It’s been one h*** of a ride.
I came to Princeton because I planned on being a research scientist, probably in academia. I knew what came next, and it was exciting: four years of undergrad, five years of PhD, and a two-year post-doc, so I could have a real job by the time I was 30. That meant I needed research experience, and boy oh boy did Princeton provide research experience.
Research is about exploring the unknown, and from the beginning I did just that. As a student in the Integrated Sciences Curriculum (ISC), I had to learn MATLAB, LaTeX, ImageJ, JAVA, and countless other acronyms and jargon. And I had to learn them fast, using them to solve problems and write about them, in an ordeal I described as “drinking the nectar of Olympus—from a fire hose.”
Research is about lab work, and oh boy did I ever do that. I didn’t have a single semester without a lab class or independent lab work. From Lewis Thomas to Frick, I pipetted like I’d never pipetted before, worshipped at the altar of replicability, went on quests for the perfect control, spent nights and weekends shepherding yeast and bacteria and proteins, until lab felt more familiar than my own home.
Research is about reading, and watching, and learning from others. I learned humanistic research from bioethicists and religious scholars. I dug through primary sources in the bowels of Firestone. I talked to bioethics advisers from two different presidents’ administrations and read and watched enough literature about and by Al Qaeda to put me on every watch list ever. I learned what I thought was right and wrong, and what others thought, and why those don’t always line up.
Research is about going places you’ve never gone before, and I never thought I’d do that as much as I did. Through a summer internship in the Czech Republic and a term abroad in England, I visited more countries in a 12-month period than I thought I’d ever see. I worked with scientists from five continents and I learned what they thought was right and wrong, too.
Research is about writing, and it turns out I loved that. Writing course papers that I expected to hate, but fell in love with. Teasing apart Princeton’s internal workings writing for the Prince. Teasing apart Science’s internal workings writing for Innovation. Figuring out what it all meant for me, for us, at PCUR.
Research is about being wrong, and though I hated that, it taught me so much. I thought I could design nano-fibers from scratch within the time it took to complete a senior thesis. I was wrong. I thought my molecular dynamics simulations would help me find the structure of that protein. I thought those worms would avoid the poison on their plate (why do these worms have a death wish!?). I thought one millimolar IPTG was the right concentration. Wrong, wrong, wrong. As you’ll recall, I also thought I would go straight to a PhD program. Wrong again.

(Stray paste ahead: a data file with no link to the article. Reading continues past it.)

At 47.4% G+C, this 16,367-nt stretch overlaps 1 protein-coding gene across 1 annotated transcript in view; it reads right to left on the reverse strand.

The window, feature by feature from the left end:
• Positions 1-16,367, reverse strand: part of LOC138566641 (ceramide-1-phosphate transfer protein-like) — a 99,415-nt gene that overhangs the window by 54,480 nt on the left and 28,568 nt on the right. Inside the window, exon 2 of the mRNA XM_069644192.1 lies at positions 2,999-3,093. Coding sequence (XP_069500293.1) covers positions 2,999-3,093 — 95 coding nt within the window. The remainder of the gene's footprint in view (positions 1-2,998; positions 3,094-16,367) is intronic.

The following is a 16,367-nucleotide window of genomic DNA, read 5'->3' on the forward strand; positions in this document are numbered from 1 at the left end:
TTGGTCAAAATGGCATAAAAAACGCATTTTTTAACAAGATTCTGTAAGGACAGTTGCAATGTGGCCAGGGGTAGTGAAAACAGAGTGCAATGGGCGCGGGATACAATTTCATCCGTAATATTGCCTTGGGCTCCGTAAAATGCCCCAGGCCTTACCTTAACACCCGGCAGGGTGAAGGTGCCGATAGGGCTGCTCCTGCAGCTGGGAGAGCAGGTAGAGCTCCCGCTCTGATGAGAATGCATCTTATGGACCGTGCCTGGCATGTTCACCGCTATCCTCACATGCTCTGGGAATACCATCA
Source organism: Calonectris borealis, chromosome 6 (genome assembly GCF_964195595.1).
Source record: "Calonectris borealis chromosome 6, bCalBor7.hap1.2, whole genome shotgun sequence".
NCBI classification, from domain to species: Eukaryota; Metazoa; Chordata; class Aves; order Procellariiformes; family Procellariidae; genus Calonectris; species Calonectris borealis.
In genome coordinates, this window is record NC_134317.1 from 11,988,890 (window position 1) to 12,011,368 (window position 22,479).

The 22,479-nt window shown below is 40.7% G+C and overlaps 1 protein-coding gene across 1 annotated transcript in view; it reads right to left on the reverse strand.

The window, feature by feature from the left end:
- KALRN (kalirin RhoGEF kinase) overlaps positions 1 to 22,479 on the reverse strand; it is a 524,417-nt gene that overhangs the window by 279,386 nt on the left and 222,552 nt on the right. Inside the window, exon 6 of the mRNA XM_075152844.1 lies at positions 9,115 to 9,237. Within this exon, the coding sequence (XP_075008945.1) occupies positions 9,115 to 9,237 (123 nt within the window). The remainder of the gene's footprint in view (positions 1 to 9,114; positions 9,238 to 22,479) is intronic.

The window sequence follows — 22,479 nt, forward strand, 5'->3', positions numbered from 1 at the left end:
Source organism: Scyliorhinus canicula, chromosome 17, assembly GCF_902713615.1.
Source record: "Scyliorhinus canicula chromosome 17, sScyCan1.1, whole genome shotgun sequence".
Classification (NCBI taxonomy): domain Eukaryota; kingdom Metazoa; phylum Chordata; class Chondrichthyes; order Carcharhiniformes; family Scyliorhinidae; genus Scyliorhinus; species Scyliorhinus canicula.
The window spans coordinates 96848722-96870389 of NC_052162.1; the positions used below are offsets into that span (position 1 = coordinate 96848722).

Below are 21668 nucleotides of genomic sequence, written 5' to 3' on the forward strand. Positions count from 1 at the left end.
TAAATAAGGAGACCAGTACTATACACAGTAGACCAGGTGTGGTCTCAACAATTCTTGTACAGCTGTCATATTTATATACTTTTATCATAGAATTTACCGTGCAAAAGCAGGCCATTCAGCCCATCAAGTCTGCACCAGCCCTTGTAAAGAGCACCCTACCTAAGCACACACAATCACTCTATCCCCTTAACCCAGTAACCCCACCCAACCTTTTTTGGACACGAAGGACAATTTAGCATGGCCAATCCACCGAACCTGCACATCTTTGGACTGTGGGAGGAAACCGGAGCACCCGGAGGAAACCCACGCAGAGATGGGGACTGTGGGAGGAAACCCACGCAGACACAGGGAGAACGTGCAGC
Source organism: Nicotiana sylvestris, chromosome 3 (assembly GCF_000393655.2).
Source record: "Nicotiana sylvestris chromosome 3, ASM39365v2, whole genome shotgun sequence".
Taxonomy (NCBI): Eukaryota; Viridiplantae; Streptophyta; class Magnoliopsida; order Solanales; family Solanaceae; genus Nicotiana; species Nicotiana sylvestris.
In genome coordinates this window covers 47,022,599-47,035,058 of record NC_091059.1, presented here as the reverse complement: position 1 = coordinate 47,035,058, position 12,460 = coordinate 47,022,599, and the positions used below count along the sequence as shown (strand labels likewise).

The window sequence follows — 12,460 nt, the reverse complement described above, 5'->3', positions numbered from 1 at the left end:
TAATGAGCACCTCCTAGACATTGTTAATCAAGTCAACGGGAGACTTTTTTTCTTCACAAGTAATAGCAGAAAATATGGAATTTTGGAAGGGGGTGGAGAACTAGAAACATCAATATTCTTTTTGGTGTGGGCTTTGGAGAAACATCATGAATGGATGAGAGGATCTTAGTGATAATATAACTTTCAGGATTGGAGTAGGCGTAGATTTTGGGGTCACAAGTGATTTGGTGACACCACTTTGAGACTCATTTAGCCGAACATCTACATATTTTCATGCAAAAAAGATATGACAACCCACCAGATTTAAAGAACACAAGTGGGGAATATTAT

Research is about taking new directions, and so I did. Earlier this year, I had lunch with Pulin Sanghvi, the director of Career Services, and he said something that’s stuck with me in the months since. College, he said, is just a laboratory for life. And I realized that all the little research projects I’d done here were also one big project to figure out what I wanted to do. So when the results were in, I dropped my 10-year plan, and pick up a one-year plan: go to school for science writing, and figure it out from there. I’ll still be doing research, digging into stories about science and the people who do it. And maybe I’ll find something I want to dig into so much I’ll go back to grad school. But I don’t know what comes next, and that’s exciting.
Research is about collaboration, and the biggest research project of all is no different. I wouldn’t be here without classmates, lab partners, editors, mentors, and friends. I’ll especially miss PCUR, and everything I’ve learned from my fellow correspondents, about science and life. Because, forget your thesis — life is the most exciting research project you’ll ever do, and we’ll all do it without exception.
Ever onward, in search of more data, more stories, more research.
~Bennett McIntosh, Natural Sciences Correspondent